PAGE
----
Trump, who continues to tease a 2024 run, is making more public statements that valorize his base’s skepticism of pandemic countermeasures. “[People] are refusing to take the Vaccine because they don’t trust his Administration, they don’t trust the Election results, and they certainly don’t trust the Fake News, which is refusing to tell the Truth,” he wrote on Sunday.

The remarkable subtext here is that lots of people had to get sick and die for this to become a GOP campaign issue. As of Tuesday, Noem’s South Dakota had experienced more coronavirus deaths per 100,000 people than all but nine other states, and more infections per 100,000 people than all but two.

Back when COVID was just starting to show its deadly potential in the U.S., critics cast the Trump-backed protests over shutdown orders as emblems of a cultlike devotion to the president, and a willingness to die and risk other people’s lives on his behalf. Thousands of actual deaths have failed to chasten the opportunists who exploited this energy. Noem is not bragging about keeping South Dakota’s death count low while its economy hummed. In effect, she’s bragging about the extraordinarily high number of people she was willing to let die for her political ends.

The electoral benefits of this approach remain unproven. The likelihood that this tack creates a nationwide yearning for a Kristi Noem presidency is, for now, still a fanciful notion in the mind of Kristi Noem. But you can already see the logic behind these 2024 themes getting trial-ballooned, and the potential contestants feeling out each other’s weaknesses.

Noem and DeSantis have each embraced a performance of obstinance. Both seem to want to claim the mantle of who ignored pandemic safety recommendations most resolutely, and who caved the least when faced with pressure to change course. (The “pressure,” in this case, being mass death.)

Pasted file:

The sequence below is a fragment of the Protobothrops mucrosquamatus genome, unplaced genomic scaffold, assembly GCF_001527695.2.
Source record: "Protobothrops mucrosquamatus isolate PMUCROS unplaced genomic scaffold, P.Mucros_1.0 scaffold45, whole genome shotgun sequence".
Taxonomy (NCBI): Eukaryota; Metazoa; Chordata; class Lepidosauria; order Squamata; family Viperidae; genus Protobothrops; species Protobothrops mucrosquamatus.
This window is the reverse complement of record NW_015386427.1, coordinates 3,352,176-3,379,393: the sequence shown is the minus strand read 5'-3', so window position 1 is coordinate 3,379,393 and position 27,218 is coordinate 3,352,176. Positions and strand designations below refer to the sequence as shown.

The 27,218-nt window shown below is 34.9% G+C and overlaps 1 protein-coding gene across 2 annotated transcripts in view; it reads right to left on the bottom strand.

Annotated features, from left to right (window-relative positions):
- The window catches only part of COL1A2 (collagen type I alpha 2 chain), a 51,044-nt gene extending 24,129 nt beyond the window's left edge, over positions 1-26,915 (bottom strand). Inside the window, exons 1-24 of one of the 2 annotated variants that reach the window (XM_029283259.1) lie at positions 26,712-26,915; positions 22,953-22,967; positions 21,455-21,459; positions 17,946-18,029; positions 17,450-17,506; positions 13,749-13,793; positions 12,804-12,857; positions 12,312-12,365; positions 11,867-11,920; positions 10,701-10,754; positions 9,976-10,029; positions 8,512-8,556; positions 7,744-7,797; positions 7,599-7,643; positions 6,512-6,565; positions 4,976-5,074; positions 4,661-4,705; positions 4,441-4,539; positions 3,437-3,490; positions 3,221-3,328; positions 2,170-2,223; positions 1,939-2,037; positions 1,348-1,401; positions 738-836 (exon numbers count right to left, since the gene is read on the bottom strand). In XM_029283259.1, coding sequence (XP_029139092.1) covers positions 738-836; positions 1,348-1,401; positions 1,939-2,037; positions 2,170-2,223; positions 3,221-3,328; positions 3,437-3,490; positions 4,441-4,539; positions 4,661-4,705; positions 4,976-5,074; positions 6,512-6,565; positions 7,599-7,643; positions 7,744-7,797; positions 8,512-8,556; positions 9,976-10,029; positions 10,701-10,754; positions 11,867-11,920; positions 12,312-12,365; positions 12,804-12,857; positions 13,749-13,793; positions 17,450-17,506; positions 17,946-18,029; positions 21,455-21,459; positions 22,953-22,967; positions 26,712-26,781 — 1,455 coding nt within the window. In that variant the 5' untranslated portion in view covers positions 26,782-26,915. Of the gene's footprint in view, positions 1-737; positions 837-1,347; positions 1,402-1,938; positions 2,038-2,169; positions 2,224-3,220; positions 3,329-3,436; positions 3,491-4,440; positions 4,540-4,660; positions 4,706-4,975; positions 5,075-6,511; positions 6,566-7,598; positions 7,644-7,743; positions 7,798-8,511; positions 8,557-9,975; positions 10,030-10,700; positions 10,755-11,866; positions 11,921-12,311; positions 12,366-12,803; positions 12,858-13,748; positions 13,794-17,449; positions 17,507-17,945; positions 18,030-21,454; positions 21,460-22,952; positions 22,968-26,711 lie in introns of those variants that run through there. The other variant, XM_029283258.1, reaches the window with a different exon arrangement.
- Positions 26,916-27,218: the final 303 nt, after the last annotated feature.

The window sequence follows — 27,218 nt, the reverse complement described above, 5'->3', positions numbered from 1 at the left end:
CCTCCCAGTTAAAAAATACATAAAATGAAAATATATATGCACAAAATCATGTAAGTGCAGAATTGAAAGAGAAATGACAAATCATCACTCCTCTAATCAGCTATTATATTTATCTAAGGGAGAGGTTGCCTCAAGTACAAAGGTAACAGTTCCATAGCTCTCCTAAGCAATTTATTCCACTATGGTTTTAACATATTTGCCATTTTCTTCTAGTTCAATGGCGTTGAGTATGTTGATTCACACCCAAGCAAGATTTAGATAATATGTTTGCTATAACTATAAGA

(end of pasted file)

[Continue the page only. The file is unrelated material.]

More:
The real-world implications of calcifying these impulses into a political identity, with an eye toward harnessing them into a GOP primary coalition down the road, are already evident. Vaccine skepticism egged on by Trump, who remains the central figure in the Republican psychic universe, is reflected in lagging vaccination rates in states where most voters supported him. New COVID cases are rising across the U.S. The likelihood of serious complications from or death by coronavirus in 2021 coincides neatly with being unvaccinated.

Maybe most alarmingly, the GOP’s willingness to indulge the ex-president on these fronts has shown little restraint. As Trump begins to mythologize Capitol rioters as martyrs, it’s easy to see how much worse his party’s fecklessness fetish will get, even if he himself bows out of the 2024 election.

In the interim, we have a figure in Kristi Noem who’s more than happy to see how far her irresponsibility can advance her career. Even if it fails to net her the GOP nomination in three years, she still has more than 900,000 living South Dakotans to keep testing her ideas on.

The GOP’s 2024 Strategy Has a High Body Count